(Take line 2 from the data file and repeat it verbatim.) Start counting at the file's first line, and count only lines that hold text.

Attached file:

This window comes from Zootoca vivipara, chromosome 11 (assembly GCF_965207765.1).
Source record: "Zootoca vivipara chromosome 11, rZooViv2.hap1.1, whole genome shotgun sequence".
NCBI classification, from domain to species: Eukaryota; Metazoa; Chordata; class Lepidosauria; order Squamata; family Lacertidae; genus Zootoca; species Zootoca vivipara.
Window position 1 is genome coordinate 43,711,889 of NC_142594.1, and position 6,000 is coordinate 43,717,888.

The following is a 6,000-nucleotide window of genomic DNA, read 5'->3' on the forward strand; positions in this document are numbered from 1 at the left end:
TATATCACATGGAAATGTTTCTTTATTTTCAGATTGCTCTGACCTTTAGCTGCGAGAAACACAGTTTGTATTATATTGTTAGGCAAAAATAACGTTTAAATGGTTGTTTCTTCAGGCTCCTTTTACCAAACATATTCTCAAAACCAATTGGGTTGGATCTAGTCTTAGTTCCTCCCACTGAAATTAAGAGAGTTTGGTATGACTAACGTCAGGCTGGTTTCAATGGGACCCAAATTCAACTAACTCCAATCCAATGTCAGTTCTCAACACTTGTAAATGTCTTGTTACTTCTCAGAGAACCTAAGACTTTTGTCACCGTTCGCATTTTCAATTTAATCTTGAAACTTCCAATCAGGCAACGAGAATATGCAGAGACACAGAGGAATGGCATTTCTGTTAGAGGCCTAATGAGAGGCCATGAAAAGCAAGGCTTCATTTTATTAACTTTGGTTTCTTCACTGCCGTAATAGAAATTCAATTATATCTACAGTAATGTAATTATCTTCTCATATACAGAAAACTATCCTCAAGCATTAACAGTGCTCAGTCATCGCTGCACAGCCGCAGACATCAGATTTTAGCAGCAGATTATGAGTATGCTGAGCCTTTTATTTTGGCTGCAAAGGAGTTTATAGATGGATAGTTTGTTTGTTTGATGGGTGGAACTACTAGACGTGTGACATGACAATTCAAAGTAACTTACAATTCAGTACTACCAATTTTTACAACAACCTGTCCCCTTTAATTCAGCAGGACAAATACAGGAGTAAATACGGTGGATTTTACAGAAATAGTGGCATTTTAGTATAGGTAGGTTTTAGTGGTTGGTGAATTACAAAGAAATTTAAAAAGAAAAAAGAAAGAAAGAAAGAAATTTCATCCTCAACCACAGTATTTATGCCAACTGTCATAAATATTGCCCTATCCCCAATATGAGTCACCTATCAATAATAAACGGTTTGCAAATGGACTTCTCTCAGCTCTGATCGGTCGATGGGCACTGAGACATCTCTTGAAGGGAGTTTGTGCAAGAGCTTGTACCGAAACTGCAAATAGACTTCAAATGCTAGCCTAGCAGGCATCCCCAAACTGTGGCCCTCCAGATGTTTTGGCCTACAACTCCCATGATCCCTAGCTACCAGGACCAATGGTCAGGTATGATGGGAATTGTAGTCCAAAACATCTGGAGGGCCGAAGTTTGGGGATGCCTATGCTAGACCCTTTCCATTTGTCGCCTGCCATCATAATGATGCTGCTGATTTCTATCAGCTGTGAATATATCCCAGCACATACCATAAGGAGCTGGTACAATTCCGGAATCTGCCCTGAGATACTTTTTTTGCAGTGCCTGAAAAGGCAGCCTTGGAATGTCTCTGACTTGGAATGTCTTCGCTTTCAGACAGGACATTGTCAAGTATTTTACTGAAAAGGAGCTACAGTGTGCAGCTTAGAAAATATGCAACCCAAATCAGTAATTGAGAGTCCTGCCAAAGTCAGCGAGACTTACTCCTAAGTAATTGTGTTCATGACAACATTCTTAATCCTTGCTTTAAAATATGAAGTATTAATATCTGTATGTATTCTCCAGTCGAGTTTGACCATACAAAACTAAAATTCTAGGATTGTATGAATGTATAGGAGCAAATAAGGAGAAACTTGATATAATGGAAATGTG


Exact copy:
Source record: "Zootoca vivipara chromosome 11, rZooViv2.hap1.1, whole genome shotgun sequence".